For cell phones, folding was a passing fancy, one we were quick to look back on with our noses in the air. At one time, if the phone in your pocket could fold, you were head of the class. Then we got smart. Smartphones killed the flip phone, overnight. Anyone caught carrying one today is subject to the eyes of judgment, unless you’re this guy…
To all the Star Trek fans who thought they’d one day flip open a com like their heroes, nope.
They may get the chance to fold again if someone’s great idea for a folding car can make it production. One of the cars on this list was promising. It one point, it was gonna happen. Then NPR penned an article on why it failed.
In fact, none of these cars is the road yet, but they’re cool to look at. They’re all one-folders, meaning they are about twenty-folds away from George Jetson’s sweet ride.
If you don’t know George Jetson, then you are not our standard target demographic. Welcome.
In 2012, they promised us that the Hiriko was going to happen. Styled something like a small VW bug, it was an electric two-seater, aimed at city drivers. In fact, they called it the CityCar.
Everything about this car screamed must have it. It produced zero emissions, could park in a space half the size of a regular compact by folding in half, then could stretch out to almost the same length as the compact.
You entered the car through the windshield. It even had wheels that turned 120 degrees, so you didn’t even have to parallel park. There was no parking spot you couldn’t get into.
Buying a CityCar would’ve been difficult, though. The plan from MIT was to make them shared vehicles, something to get folks to the train and home. Think: Bike share program, but better.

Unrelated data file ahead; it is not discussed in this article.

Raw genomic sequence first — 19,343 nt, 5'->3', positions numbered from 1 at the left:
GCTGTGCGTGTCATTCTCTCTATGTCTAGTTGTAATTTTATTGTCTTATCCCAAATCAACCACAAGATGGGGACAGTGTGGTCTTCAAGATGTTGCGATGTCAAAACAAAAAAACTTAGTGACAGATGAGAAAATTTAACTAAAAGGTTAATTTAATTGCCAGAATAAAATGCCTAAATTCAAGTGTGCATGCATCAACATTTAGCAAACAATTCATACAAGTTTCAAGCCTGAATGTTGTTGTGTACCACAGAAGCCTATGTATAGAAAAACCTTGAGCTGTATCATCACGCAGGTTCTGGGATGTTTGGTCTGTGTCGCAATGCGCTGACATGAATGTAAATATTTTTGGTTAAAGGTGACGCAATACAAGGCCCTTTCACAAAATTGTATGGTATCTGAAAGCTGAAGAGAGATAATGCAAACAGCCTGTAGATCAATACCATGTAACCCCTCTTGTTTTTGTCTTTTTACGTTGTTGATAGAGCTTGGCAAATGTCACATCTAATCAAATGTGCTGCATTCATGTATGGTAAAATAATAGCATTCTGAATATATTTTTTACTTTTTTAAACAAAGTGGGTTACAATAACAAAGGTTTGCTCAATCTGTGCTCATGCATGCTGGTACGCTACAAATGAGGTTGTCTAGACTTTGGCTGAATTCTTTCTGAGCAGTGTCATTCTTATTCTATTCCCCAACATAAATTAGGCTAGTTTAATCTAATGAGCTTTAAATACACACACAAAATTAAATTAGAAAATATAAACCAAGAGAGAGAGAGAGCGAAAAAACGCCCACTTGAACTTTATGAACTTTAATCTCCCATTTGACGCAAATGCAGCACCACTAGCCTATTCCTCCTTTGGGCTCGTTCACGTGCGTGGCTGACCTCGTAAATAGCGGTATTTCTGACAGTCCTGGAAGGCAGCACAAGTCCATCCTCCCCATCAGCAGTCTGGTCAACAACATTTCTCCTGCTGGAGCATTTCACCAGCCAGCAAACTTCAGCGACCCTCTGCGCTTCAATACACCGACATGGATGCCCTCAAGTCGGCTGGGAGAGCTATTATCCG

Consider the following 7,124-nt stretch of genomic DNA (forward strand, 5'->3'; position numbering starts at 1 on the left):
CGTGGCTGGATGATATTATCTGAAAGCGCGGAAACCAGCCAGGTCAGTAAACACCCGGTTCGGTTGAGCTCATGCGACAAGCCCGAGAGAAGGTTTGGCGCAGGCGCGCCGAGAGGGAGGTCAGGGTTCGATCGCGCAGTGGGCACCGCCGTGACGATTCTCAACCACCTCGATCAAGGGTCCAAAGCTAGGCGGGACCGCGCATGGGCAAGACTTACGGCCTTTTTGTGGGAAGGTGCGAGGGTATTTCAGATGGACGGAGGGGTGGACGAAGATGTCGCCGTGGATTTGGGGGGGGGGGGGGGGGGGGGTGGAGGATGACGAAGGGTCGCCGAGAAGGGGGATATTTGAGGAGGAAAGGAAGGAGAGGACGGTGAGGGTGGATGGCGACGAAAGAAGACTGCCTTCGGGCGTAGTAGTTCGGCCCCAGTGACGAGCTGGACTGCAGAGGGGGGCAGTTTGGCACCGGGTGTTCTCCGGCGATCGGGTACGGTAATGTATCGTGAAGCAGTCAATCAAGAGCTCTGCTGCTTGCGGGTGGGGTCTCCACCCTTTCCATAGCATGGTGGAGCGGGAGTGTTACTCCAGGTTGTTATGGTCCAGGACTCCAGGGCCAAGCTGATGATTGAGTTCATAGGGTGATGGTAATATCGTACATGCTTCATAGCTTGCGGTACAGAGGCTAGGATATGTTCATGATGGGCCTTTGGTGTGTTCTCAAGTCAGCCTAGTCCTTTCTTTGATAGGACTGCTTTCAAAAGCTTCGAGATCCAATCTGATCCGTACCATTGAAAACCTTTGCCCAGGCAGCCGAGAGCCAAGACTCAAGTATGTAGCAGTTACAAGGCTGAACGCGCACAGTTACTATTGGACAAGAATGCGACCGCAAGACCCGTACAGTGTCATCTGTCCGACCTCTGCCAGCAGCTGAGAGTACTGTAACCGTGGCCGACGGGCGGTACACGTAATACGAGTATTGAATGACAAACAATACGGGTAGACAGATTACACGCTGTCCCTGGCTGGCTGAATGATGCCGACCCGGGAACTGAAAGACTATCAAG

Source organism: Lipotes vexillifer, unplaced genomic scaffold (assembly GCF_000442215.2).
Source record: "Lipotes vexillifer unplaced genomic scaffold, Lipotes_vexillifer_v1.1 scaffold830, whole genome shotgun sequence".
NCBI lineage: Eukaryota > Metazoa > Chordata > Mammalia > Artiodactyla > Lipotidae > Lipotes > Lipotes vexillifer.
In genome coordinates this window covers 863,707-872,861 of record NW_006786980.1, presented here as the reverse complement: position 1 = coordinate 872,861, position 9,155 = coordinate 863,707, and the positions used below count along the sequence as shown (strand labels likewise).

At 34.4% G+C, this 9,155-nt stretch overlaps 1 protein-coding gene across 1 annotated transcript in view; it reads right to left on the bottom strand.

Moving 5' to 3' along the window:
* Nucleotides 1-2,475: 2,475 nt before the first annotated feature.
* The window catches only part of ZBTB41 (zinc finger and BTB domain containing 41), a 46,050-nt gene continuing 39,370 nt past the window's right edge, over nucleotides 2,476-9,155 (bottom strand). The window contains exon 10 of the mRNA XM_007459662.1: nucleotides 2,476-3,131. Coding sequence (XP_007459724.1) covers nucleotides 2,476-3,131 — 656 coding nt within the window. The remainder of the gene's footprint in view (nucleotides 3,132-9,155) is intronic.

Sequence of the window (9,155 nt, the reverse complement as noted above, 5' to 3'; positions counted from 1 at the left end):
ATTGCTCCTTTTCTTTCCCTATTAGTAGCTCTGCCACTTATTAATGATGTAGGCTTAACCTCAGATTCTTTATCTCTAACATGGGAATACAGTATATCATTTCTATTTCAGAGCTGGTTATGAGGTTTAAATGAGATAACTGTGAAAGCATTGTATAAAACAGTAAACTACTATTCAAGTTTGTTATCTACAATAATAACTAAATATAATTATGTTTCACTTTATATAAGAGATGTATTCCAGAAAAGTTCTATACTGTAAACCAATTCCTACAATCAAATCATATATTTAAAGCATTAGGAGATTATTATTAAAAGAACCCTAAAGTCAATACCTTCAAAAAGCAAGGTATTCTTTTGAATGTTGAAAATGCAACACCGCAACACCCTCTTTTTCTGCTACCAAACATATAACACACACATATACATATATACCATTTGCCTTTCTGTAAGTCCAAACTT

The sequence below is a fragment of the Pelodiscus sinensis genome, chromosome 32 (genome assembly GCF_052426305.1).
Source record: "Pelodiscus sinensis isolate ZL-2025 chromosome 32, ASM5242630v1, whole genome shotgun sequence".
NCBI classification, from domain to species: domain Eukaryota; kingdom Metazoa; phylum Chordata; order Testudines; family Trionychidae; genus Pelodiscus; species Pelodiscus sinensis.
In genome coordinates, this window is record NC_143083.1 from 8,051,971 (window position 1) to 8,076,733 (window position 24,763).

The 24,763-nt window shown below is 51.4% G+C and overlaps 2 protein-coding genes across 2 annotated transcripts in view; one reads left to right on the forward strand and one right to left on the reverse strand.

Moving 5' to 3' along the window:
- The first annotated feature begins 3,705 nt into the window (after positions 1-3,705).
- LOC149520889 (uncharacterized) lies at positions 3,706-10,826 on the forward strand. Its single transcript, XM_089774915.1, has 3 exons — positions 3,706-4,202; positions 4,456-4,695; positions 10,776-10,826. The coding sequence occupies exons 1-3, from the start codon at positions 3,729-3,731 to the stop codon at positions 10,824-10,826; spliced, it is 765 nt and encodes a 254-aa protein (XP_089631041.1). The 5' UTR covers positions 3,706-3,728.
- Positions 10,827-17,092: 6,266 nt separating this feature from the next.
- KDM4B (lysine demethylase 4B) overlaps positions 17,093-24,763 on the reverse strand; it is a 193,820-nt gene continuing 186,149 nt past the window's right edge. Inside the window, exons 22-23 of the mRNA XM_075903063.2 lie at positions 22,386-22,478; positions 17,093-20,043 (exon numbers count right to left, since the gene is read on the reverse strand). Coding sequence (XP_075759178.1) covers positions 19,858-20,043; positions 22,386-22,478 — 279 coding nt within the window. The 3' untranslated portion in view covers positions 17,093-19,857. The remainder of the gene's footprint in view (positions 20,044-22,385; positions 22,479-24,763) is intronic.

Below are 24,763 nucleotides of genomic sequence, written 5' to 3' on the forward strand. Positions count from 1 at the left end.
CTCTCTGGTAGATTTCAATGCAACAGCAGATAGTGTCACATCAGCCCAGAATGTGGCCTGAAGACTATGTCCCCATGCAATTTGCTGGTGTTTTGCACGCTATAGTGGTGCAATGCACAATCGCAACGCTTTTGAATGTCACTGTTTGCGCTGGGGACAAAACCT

Amid the financial strain of the recession, the problems with the concept doubled down in white collar scandal. Officials have since seized all the assets of the company, so no CityCar.
In a reverse fashion from the CityCar, the Kaist Armadillo-t folds from the back forward. That is if they ever produce it.
The original concept was the brain-child of Korean researchers. The Armadillo-t could fold from about three yards in length to half that when folded. The image is that of an armadillo folding up to protect itself from predators.
The driver has to get out to fold the car when it folds, so parking one completes with a remote. The rear wheels come off the ground, but two smaller casters drop down to hold the weight of the car’s middle.
The project has the support of the Korean government, with several agencies interested in seeing it come to fruition, but good luck buying one. Similar to the CityCar, the trail goes cold when you search for it.
It’s electric, it folds, it’s the Casple from Podadera.
What it looks like it one of those electric all-terrain vehicles that the kids drive these days, the ones that look like a golf cart on steroids. The difference is this cart can tuck its back legs underneath like kitty cat.
At full length, the Casple is about as long as the Armadillo-t, just about three yards. It will go 80 miles on one charge, with a top speed of 66 miles per hour. That’s faster than anyone needs to drive in the city.
Without doors, I don’t know how safe 66 would feel, plus I would worry about the independent read wheels. What if one leg decided to tuck at top speed?
What ever happened to this clever whip is anyone’s guess. After 2013 it disappeared from the spotlight.
Designers take note. The folded object has a shelf life. We’re sorta fascinated for awhile, but we quickly move on. When it comes to cars, it seems a mixture of dirty business and public interest that kills these ideas.
Drivers want cars that feel safe, even if they know they’re safe, they have to feel hefty. It makes you wonder how they ever made the Jetson fold-up, considering that car could fly.